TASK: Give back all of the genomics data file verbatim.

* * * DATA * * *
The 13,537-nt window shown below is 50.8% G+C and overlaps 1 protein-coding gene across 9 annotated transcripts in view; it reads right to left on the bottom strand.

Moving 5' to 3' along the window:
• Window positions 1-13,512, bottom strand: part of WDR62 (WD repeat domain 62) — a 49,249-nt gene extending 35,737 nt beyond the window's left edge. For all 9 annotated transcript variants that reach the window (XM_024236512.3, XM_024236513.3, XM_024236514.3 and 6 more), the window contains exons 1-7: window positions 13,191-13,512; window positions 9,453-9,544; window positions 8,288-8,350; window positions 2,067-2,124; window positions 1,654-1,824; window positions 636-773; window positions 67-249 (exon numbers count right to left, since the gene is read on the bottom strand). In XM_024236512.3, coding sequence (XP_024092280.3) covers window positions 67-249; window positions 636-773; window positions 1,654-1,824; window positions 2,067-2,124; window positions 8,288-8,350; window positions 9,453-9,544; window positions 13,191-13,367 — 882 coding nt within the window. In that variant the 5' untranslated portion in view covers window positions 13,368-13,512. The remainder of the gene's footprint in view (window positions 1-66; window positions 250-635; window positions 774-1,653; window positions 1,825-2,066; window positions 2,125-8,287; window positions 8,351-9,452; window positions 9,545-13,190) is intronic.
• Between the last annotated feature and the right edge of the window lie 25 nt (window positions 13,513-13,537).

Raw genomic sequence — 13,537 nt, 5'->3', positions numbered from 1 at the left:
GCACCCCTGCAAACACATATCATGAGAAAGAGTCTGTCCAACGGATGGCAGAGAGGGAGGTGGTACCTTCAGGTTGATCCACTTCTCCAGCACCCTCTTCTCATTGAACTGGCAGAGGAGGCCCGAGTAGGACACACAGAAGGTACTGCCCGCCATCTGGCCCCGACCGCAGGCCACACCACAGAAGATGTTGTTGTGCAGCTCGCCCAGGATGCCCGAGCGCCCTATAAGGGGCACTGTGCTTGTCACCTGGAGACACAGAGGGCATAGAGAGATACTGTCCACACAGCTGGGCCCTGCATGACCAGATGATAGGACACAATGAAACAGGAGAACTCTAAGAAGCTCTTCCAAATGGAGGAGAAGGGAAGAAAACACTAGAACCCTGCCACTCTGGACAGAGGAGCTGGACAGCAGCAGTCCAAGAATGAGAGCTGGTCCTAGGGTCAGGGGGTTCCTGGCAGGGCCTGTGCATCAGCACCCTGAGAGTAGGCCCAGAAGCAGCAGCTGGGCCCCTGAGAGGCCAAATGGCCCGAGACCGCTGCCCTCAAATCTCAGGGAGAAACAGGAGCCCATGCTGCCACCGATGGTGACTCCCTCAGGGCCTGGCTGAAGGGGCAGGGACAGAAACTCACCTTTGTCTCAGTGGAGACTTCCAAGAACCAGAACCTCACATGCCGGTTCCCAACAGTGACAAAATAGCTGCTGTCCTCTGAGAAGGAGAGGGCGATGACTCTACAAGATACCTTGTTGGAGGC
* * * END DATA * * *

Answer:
The 13,537-nt window shown below is 50.8% G+C and overlaps 1 protein-coding gene across 9 annotated transcripts in view; it reads right to left on the bottom strand.

Moving 5' to 3' along the window:
• Window positions 1-13,512, bottom strand: part of WDR62 (WD repeat domain 62) — a 49,249-nt gene extending 35,737 nt beyond the window's left edge. For all 9 annotated transcript variants that reach the window (XM_024236512.3, XM_024236513.3, XM_024236514.3 and 6 more), the window contains exons 1-7: window positions 13,191-13,512; window positions 9,453-9,544; window positions 8,288-8,350; window positions 2,067-2,124; window positions 1,654-1,824; window positions 636-773; window positions 67-249 (exon numbers count right to left, since the gene is read on the bottom strand). In XM_024236512.3, coding sequence (XP_024092280.3) covers window positions 67-249; window positions 636-773; window positions 1,654-1,824; window positions 2,067-2,124; window positions 8,288-8,350; window positions 9,453-9,544; window positions 13,191-13,367 — 882 coding nt within the window. In that variant the 5' untranslated portion in view covers window positions 13,368-13,512. The remainder of the gene's footprint in view (window positions 1-66; window positions 250-635; window positions 774-1,653; window positions 1,825-2,066; window positions 2,125-8,287; window positions 8,351-9,452; window positions 9,545-13,190) is intronic.
• Between the last annotated feature and the right edge of the window lie 25 nt (window positions 13,513-13,537).

Raw genomic sequence — 13,537 nt, 5'->3', positions numbered from 1 at the left:
GCACCCCTGCAAACACATATCATGAGAAAGAGTCTGTCCAACGGATGGCAGAGAGGGAGGTGGTACCTTCAGGTTGATCCACTTCTCCAGCACCCTCTTCTCATTGAACTGGCAGAGGAGGCCCGAGTAGGACACACAGAAGGTACTGCCCGCCATCTGGCCCCGACCGCAGGCCACACCACAGAAGATGTTGTTGTGCAGCTCGCCCAGGATGCCCGAGCGCCCTATAAGGGGCACTGTGCTTGTCACCTGGAGACACAGAGGGCATAGAGAGATACTGTCCACACAGCTGGGCCCTGCATGACCAGATGATAGGACACAATGAAACAGGAGAACTCTAAGAAGCTCTTCCAAATGGAGGAGAAGGGAAGAAAACACTAGAACCCTGCCACTCTGGACAGAGGAGCTGGACAGCAGCAGTCCAAGAATGAGAGCTGGTCCTAGGGTCAGGGGGTTCCTGGCAGGGCCTGTGCATCAGCACCCTGAGAGTAGGCCCAGAAGCAGCAGCTGGGCCCCTGAGAGGCCAAATGGCCCGAGACCGCTGCCCTCAAATCTCAGGGAGAAACAGGAGCCCATGCTGCCACCGATGGTGACTCCCTCAGGGCCTGGCTGAAGGGGCAGGGACAGAAACTCACCTTTGTCTCAGTGGAGACTTCCAAGAACCAGAACCTCACATGCCGGTTCCCAACAGTGACAAAATAGCTGCTGTCCTCTGAGAAGGAGAGGGCGATGACTCTACAAGATACCTTGTTGGAGGC